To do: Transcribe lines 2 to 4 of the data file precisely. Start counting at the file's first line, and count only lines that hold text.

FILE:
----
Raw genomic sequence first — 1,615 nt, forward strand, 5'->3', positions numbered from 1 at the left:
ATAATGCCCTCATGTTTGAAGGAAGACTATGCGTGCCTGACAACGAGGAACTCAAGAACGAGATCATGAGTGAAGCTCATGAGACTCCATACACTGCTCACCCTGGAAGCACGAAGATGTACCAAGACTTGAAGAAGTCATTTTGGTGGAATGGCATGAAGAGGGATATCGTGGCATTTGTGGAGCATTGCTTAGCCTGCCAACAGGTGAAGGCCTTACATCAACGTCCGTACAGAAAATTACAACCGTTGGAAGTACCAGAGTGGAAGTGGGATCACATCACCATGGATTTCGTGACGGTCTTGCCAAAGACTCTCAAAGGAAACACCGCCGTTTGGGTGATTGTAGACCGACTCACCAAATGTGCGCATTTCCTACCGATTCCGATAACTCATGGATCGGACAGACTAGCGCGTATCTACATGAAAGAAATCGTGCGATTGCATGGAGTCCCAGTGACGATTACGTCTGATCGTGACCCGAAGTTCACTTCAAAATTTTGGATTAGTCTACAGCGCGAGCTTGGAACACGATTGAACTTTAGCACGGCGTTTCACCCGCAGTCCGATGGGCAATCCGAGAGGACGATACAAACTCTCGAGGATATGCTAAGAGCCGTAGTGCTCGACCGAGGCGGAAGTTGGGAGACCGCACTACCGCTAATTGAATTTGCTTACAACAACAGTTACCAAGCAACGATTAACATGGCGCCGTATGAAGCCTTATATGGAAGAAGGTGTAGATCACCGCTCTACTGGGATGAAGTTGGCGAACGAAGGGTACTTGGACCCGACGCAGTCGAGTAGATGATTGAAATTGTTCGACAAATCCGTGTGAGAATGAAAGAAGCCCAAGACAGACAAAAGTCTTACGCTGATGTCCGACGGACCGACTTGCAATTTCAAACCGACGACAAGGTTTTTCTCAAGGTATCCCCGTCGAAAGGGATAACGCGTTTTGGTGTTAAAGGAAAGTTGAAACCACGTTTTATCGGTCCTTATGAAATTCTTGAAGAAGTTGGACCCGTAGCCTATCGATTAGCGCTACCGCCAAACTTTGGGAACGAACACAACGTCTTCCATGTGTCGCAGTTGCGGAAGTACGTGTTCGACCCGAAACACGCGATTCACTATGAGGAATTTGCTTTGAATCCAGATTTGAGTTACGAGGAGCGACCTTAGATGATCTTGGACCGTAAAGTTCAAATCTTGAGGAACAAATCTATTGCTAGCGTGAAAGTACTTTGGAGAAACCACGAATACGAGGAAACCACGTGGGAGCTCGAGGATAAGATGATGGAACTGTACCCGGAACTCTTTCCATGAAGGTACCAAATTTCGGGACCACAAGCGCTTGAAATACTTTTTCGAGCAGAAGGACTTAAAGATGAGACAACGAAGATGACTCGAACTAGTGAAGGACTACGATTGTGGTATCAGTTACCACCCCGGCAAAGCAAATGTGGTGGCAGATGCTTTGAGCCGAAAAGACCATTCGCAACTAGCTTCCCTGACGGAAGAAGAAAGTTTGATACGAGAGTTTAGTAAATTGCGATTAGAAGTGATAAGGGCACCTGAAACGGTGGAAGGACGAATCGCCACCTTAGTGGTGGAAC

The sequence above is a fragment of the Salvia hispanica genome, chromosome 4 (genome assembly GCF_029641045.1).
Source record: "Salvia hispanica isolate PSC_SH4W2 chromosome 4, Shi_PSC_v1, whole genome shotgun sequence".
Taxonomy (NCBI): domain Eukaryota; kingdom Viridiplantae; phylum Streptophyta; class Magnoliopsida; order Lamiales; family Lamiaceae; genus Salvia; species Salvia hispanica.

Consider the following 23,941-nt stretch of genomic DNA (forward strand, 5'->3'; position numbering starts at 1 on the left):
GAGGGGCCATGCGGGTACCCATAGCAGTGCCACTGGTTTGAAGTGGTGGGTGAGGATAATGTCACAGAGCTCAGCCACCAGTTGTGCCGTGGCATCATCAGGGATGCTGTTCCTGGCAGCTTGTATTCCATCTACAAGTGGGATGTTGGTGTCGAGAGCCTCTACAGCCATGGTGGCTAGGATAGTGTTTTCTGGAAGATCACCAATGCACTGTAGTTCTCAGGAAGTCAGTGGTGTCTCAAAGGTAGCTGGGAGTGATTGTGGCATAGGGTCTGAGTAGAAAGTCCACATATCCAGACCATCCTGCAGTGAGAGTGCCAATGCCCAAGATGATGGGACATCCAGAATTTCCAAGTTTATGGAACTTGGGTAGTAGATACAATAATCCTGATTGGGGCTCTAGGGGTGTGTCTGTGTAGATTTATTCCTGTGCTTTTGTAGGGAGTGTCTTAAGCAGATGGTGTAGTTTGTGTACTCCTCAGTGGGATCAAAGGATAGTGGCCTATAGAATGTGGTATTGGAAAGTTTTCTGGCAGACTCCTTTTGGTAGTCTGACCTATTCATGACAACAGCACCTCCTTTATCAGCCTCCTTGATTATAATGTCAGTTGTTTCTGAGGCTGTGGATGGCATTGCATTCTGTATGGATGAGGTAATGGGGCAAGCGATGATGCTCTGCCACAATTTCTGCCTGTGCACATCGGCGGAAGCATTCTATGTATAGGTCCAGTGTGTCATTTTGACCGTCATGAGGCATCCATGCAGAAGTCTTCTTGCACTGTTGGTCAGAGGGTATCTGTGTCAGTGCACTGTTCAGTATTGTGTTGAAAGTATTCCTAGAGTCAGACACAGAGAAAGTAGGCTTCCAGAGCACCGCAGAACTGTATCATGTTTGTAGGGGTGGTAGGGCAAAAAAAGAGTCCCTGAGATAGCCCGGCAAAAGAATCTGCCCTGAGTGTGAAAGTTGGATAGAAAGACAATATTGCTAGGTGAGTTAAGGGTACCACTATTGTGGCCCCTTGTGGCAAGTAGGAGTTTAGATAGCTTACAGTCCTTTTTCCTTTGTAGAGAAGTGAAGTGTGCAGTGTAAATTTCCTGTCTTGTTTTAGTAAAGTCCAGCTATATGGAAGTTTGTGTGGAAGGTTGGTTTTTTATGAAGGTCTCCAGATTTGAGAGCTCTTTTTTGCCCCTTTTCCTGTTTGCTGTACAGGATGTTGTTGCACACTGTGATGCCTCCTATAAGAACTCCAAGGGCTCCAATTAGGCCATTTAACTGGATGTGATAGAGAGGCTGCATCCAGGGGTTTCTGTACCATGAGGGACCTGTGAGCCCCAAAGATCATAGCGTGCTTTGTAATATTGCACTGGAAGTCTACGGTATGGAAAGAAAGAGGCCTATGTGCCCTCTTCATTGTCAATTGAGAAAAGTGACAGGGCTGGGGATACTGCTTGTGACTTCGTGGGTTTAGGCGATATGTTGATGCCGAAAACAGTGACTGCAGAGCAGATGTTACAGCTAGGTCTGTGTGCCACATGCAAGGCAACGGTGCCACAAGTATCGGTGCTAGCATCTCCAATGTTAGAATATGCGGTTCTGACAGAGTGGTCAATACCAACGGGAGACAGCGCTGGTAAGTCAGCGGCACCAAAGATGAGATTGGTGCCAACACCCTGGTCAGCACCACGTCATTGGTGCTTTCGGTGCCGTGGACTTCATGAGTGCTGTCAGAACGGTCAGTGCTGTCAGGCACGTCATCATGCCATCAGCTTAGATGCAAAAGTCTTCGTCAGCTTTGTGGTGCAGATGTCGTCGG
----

ATAATGCCCTCATGTTTGAAGGAAGACTATGCGTGCCTGACAACGAGGAACTCAAGAACGAGATCATGAGTGAAGCTCATGAGACTCCATACACTGCTCACCCTGGAAGCACGAAGATGTACCAAGACTTGAAGAAGTCATTTTGGTGGAATGGCATGAAGAGGGATATCGTGGCATTTGTGGAGCATTGCTTAGCCTGCCAACAGGTGAAGGCCTTACATCAACGTCCGTACAGAAAATTACAACCGTTGGAAGTACCAGAGTGGAAGTGGGATCACATCACCATGGATTTCGTGACGGTCTTGCCAAAGACTCTCAAAGGAAACACCGCCGTTTGGGTGATTGTAGACCGACTCACCAAATGTGCGCATTTCCTACCGATTCCGATAACTCATGGATCGGACAGACTAGCGCGTATCTACATGAAAGAAATCGTGCGATTGCATGGAGTCCCAGTGACGATTACGTCTGATCGTGACCCGAAGTTCACTTCAAAATTTTGGATTAGTCTACAGCGCGAGCTTGGAACACGATTGAACTTTAGCACGGCGTTTCACCCGCAGTCCGATGGGCAATCCGAGAGGACGATACAAACTCTCGAGGATATGCTAAGAGCCGTAGTGCTCGACCGAGGCGGAAGTTGGGAGACCGCACTACCGCTAATTGAATTTGCTTACAACAACAGTTACCAAGCAACGATTAACATGGCGCCGTATGAAGCCTTATATGGAAGAAGGTGTAGATCACCGCTCTACTGGGATGAAGTTGGCGAACGAAGGGTACTTGGACCCGACGCAGTCGAGTAGATGATTGAAATTGTTCGACAAATCCGTGTGAGAATGAAAGAAGCCCAAGACAGACAAAAGTCTTACGCTGATGTCCGACGGACCGACTTGCAATTTCAAACCGACGACAAGGTTTTTCTCAAGGTATCCCCGTCGAAAGGGATAACGCGTTTTGGTGTTAAAGGAAAGTTGAAACCACGTTTTATCGGTCCTTATGAAATTCTTGAAGAAGTTGGACCCGTAGCCTATCGATTAGCGCTACCGCCAAACTTTGGGAACGAACACAACGTCTTCCATGTGTCGCAGTTGCGGAAGTACGTGTTCGACCCGAAACACGCGATTCACTATGAGGAATTTGCTTTGAATCCAGATTTGAGTTACGAGGAGCGACCTTAGATGATCTTGGACCGTAAAGTTCAAATCTTGAGGAACAAATCTATTGCTAGCGTGAAAGTACTTTGGAGAAACCACGAATACGAGGAAACCACGTGGGAGCTCGAGGATAAGATGATGGAACTGTACCCGGAACTCTTTCCATGAAGGTACCAAATTTCGGGACCACAAGCGCTTGAAATACTTTTTCGAGCAGAAGGACTTAAAGATGAGACAACGAAGATGACTCGAACTAGTGAAGGACTACGATTGTGGTATCAGTTACCACCCCGGCAAAGCAAATGTGGTGGCAGATGCTTTGAGCCGAAAAGACCATTCGCAACTAGCTTCCCTGACGGAAGAAGAAAGTTTGATACGAGAGTTTAGTAAATTGCGATTAGAAGTGATAAGGGCACCTGAAACGGTGGAAGGACGAATCGCCACCTTAGTGGTGGAAC

The sequence above is a fragment of the Salvia hispanica genome, chromosome 4 (genome assembly GCF_029641045.1).
Source record: "Salvia hispanica isolate PSC_SH4W2 chromosome 4, Shi_PSC_v1, whole genome shotgun sequence".